However as this was not supported in the literature, it was very hard to try and prove that schools needed menstrual health education for young people, let alone for endometriosis. We faced challenges and barriers, but I also had some great educational colleagues, so I started writing the curriculum, and had focus groups with local teenagers to talk about periods and share afternoon tea.

Their parents often joined in. I still have photos of us sitting around the dining room table at home having those conversations which at the time, were almost taboo. Around that time, I also started asking my family members, aunties and others and realized that, while they didn’t talk about it, it didn’t mean they didn’t suffer from severe dysmenorrhea. That was really the start of the me® program. With graphic designers from the local university, we put together the first schools ageappropriate brochure.

I also sat down with teachers and students from local secondary schools, and we discussed the contents together. In 1998 the program was piloted in ten schools. I remember distinctly the staff all attended at one of the all-girls secondary schools, seven of the staff members went on to seek assessment and were diagnosed with endometriosis. It was the students who drove the need really and their feedback showed just how vital menstrual health education was and how much they enjoyed the session

The school staff and student feedback was so positive, so that by 2000, I was able to approach some philanthropic trusts and get funding to run the program in various places in New Zealand. It was still challenging getting it into a school for the first time, but we evaluated every session and we knew it was “hitting the mark”. Another indicator was that schools and teachers requested repeat sessions the next year

I retained the governance of me® and trained the educators to deliver the program preferring that it  was delivered by young people for young people. It reached about 300,000 students. The me® program was delivered through Endometriosis New Zealand and ran right up until the end of 2019 when it was stopped for assessment and because of Covid.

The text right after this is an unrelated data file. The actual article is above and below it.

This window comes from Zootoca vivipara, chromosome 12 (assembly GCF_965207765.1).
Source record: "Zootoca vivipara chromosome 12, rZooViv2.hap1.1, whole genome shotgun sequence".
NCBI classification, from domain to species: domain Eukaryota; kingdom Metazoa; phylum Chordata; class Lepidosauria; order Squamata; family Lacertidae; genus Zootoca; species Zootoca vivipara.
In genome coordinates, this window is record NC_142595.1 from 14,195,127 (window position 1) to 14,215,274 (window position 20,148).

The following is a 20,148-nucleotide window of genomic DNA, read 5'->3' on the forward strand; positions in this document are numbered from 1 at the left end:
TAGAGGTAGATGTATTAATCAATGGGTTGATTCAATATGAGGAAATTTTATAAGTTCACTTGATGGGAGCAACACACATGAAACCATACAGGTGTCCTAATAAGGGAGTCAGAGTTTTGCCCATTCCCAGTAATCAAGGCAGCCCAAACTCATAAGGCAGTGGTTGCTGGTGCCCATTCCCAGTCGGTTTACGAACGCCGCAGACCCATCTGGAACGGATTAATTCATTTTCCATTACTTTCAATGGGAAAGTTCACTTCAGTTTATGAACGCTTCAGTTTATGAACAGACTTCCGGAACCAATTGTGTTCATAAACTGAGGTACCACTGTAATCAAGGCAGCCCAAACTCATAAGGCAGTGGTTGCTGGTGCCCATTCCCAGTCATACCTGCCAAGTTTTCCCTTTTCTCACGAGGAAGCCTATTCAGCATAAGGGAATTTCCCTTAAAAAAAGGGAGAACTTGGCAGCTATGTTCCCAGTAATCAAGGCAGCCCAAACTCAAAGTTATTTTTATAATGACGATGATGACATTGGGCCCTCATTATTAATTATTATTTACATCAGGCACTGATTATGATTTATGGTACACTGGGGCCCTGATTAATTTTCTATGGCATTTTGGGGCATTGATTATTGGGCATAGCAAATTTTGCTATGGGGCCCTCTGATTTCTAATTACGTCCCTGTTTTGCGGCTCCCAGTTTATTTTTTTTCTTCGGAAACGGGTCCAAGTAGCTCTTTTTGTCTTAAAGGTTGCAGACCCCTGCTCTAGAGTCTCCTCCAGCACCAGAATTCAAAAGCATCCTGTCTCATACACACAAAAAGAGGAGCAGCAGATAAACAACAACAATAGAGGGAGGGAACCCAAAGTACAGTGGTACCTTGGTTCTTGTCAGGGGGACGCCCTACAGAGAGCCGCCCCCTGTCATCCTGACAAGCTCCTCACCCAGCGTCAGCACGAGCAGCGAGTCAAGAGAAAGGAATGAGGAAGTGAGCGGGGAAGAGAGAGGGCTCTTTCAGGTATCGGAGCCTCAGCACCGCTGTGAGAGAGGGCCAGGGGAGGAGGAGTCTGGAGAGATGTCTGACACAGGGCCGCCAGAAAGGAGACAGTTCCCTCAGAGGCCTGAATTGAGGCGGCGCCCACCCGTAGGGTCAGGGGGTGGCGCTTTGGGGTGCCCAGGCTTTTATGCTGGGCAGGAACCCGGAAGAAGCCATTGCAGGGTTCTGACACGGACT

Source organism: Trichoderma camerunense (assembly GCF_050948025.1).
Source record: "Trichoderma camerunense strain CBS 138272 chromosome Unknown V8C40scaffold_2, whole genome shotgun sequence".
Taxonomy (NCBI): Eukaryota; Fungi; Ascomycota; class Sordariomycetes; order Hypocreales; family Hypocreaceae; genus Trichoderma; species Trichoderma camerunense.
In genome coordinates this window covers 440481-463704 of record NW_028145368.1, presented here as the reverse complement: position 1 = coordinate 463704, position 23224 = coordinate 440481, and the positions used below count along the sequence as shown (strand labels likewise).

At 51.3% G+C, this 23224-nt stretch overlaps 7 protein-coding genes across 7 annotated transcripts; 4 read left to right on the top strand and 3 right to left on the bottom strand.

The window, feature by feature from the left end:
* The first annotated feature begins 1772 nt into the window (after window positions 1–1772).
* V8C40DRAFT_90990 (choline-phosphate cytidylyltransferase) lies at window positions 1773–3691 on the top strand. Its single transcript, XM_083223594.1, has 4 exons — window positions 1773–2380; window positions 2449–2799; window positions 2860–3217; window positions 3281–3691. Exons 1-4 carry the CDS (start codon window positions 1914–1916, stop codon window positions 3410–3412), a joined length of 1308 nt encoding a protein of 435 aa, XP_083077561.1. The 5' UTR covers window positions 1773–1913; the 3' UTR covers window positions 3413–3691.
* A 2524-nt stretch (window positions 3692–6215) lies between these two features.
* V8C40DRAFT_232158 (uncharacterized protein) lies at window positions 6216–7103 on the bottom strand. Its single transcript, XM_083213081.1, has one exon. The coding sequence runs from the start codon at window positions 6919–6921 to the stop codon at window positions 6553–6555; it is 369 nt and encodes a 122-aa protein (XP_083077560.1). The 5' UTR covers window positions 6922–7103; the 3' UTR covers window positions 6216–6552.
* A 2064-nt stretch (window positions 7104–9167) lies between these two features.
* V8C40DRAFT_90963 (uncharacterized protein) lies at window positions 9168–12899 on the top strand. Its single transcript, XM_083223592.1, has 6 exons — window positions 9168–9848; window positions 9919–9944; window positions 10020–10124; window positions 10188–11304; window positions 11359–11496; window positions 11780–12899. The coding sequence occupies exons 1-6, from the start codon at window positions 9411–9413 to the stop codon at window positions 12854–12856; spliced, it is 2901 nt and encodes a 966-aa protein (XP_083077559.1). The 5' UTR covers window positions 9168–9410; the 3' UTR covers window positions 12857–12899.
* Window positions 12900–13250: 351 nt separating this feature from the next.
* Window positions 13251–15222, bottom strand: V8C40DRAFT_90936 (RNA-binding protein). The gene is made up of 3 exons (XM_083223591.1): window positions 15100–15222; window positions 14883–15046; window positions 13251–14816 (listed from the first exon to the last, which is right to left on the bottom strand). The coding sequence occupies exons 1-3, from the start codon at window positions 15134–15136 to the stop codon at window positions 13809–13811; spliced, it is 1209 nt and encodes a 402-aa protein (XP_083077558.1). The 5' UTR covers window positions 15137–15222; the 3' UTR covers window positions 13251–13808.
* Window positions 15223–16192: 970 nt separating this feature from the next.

From our evaluation we could see that the needs of young people were constantly changing. Today we address more diverse communities and ensure inclusivity. The program has always been fluid and could change with the times and student/school/community needs. 

Nadine Rohloff: Can you tell us about the research you’ve done on the program and its results?

Deborah Bush: We assessed the program after every session and gained some really good data which was published in ANZJOG, the Australian New Zealand Journal of Obstetrics and Gynecology in 2017. The study is titled “Does a menstrual health and endometriosis education program in schools really make a difference to early intervention?” Through my private EPP Coaching and education clinics, I was able to gather data on the age of patients and whether they were presenting earlier. In 2001, the number of young people referred to my EPP Clinics made up twelve percent of the patients I saw.

By the end of 2019, sixty-two percent of those referred to me were under 20 and diagnosed. When questioned on how they came to present to their GP and be referred for specialist assessment, they often said, “We heard the me® program at schooland their parents often came with the brochures. That was really rewarding to hear. In my EPP clinic, I could  capture that data. Longitudinally, from 2001 to 2015 there was a marked increase of young people presenting earlier with symptoms and receiving specialist care.

What we know is if we educate about menstrual health and endometriosis  well and in a way that is appropriate, medically responsible and and that fits the needs of students, young people, they seek specialized endometriosis care earlier. It is about making young people feel quite comfortable about discussing menstruation, normalizing the conversations, recognizing symptoms that stray from the norm and improving health seeking behaviours

There remains a paucity of literature on the efficacy of menstrual health education in schools and this research is the first of its kind to be published. We now know that if we recognize the symptoms early, we can intervene in a timely manner

Nadine Rohloff: Is there a difference in the stories that you hear in your clinic depending on if somebody comes before their 20s or if they come for the first time when they’re 30? From your experience, does it make a difference in how they experience endometriosis? 

Deborah Bush: Yes. What we found is that forty-nine percent of those young people under 20 with surgical diagnosis had stage one endometriosis. While generalising, what I found was, that while their disease was mild, their symptoms were actually quite aggressive. We now know that the clinical stage of disease does not correlate to the symptoms someone experiences. What remains patently obvious is the aggressive nature of symptoms often experienced by young people.

I think it’s demeaning and demoralizing to minimize their symptoms by comparing them to the clinical stage of the disease. Saying “it’s only stage 1” for instance as that’s often not how this group of patients were feeling. In my experience many young people have mild to severe  dysmenorrhea (painful periods) but have not yet developed chronic pelvic pain where symptoms are experienced on most days and have lasted longer than 3 to 6 months.